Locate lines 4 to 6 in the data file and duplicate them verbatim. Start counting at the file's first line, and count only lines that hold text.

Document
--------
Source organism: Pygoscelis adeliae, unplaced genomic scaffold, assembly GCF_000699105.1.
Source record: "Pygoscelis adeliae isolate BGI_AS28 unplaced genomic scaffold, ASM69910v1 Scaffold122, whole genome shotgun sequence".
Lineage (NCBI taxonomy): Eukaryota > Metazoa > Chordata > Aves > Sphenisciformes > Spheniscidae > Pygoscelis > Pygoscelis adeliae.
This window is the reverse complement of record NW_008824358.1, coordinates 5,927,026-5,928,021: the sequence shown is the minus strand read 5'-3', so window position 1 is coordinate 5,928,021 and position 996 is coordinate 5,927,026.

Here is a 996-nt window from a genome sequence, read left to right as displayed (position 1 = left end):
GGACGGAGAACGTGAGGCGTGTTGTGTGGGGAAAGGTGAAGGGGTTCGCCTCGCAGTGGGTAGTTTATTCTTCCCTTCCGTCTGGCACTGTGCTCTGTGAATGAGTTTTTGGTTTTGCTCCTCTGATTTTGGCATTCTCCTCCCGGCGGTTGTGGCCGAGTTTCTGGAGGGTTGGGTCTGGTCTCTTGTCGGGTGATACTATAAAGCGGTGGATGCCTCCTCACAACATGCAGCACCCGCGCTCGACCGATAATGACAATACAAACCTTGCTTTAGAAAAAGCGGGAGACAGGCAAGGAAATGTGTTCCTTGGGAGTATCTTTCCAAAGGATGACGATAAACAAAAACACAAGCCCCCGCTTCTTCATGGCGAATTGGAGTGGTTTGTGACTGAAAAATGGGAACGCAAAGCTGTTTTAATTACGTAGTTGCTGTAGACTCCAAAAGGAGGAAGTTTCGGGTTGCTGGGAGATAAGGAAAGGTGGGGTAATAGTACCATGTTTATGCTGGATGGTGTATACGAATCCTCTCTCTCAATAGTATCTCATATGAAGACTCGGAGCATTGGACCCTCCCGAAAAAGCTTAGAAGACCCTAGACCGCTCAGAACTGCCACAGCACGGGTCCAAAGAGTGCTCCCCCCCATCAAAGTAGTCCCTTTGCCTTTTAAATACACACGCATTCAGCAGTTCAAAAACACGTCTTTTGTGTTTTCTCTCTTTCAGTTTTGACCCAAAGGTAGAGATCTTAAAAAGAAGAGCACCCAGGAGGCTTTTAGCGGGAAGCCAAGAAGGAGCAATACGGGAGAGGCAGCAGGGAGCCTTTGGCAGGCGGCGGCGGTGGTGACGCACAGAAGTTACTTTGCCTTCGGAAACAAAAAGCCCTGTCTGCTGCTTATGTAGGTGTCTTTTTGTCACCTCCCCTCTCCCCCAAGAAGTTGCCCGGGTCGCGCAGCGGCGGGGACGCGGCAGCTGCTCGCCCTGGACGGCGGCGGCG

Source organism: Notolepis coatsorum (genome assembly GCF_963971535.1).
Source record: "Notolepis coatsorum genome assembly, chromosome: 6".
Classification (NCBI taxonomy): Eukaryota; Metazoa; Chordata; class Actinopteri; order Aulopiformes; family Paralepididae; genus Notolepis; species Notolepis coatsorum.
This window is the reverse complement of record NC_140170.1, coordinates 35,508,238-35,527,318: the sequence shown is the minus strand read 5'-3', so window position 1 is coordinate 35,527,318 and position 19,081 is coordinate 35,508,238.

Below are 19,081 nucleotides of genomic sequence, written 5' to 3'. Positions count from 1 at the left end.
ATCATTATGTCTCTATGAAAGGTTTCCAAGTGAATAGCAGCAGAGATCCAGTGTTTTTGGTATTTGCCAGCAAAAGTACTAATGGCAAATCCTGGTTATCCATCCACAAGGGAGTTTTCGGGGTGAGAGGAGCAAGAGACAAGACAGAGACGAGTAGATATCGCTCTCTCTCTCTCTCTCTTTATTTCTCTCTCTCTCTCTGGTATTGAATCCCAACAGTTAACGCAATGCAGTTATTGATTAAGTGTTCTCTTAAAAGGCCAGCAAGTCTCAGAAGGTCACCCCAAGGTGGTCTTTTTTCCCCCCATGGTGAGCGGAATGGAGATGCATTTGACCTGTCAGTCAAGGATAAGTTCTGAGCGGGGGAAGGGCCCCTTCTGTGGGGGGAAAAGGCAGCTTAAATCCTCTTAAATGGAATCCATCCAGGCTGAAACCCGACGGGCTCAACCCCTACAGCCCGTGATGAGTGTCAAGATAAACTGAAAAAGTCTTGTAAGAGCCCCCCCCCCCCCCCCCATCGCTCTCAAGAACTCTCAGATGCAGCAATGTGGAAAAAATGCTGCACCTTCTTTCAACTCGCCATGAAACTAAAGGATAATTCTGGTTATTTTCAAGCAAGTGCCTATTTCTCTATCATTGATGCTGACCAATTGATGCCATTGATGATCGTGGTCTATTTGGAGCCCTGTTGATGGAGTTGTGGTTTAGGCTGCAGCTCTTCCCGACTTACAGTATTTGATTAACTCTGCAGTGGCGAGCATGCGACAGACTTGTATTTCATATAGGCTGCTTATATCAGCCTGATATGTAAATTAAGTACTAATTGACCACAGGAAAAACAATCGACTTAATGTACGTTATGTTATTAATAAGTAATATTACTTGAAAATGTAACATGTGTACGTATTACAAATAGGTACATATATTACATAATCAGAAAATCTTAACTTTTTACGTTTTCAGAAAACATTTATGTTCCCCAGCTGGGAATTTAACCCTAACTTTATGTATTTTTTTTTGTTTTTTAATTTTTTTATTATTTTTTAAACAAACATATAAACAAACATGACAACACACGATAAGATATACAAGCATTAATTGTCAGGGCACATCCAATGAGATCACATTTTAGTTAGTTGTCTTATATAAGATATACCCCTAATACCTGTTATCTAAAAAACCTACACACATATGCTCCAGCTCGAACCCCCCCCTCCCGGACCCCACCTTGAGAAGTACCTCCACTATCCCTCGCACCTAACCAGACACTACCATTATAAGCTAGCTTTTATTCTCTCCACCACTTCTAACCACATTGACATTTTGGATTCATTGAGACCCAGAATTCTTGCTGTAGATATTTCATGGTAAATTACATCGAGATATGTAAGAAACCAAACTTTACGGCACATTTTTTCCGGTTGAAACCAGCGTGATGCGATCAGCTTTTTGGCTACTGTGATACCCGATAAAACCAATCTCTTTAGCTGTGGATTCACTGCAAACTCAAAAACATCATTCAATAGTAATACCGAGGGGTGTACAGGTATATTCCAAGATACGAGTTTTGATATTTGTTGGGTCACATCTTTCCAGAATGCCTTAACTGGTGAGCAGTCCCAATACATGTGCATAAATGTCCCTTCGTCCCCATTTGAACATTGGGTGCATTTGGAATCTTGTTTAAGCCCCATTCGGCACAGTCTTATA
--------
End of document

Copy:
This window is the reverse complement of record NW_008824358.1, coordinates 5,927,026-5,928,021: the sequence shown is the minus strand read 5'-3', so window position 1 is coordinate 5,928,021 and position 996 is coordinate 5,927,026.

Here is a 996-nt window from a genome sequence, read left to right as displayed (position 1 = left end):
GGACGGAGAACGTGAGGCGTGTTGTGTGGGGAAAGGTGAAGGGGTTCGCCTCGCAGTGGGTAGTTTATTCTTCCCTTCCGTCTGGCACTGTGCTCTGTGAATGAGTTTTTGGTTTTGCTCCTCTGATTTTGGCATTCTCCTCCCGGCGGTTGTGGCCGAGTTTCTGGAGGGTTGGGTCTGGTCTCTTGTCGGGTGATACTATAAAGCGGTGGATGCCTCCTCACAACATGCAGCACCCGCGCTCGACCGATAATGACAATACAAACCTTGCTTTAGAAAAAGCGGGAGACAGGCAAGGAAATGTGTTCCTTGGGAGTATCTTTCCAAAGGATGACGATAAACAAAAACACAAGCCCCCGCTTCTTCATGGCGAATTGGAGTGGTTTGTGACTGAAAAATGGGAACGCAAAGCTGTTTTAATTACGTAGTTGCTGTAGACTCCAAAAGGAGGAAGTTTCGGGTTGCTGGGAGATAAGGAAAGGTGGGGTAATAGTACCATGTTTATGCTGGATGGTGTATACGAATCCTCTCTCTCAATAGTATCTCATATGAAGACTCGGAGCATTGGACCCTCCCGAAAAAGCTTAGAAGACCCTAGACCGCTCAGAACTGCCACAGCACGGGTCCAAAGAGTGCTCCCCCCCATCAAAGTAGTCCCTTTGCCTTTTAAATACACACGCATTCAGCAGTTCAAAAACACGTCTTTTGTGTTTTCTCTCTTTCAGTTTTGACCCAAAGGTAGAGATCTTAAAAAGAAGAGCACCCAGGAGGCTTTTAGCGGGAAGCCAAGAAGGAGCAATACGGGAGAGGCAGCAGGGAGCCTTTGGCAGGCGGCGGCGGTGGTGACGCACAGAAGTTACTTTGCCTTCGGAAACAAAAAGCCCTGTCTGCTGCTTATGTAGGTGTCTTTTTGTCACCTCCCCTCTCCCCCAAGAAGTTGCCCGGGTCGCGCAGCGGCGGGGACGCGGCAGCTGCTCGCCCTGGACGGCGGCGGCG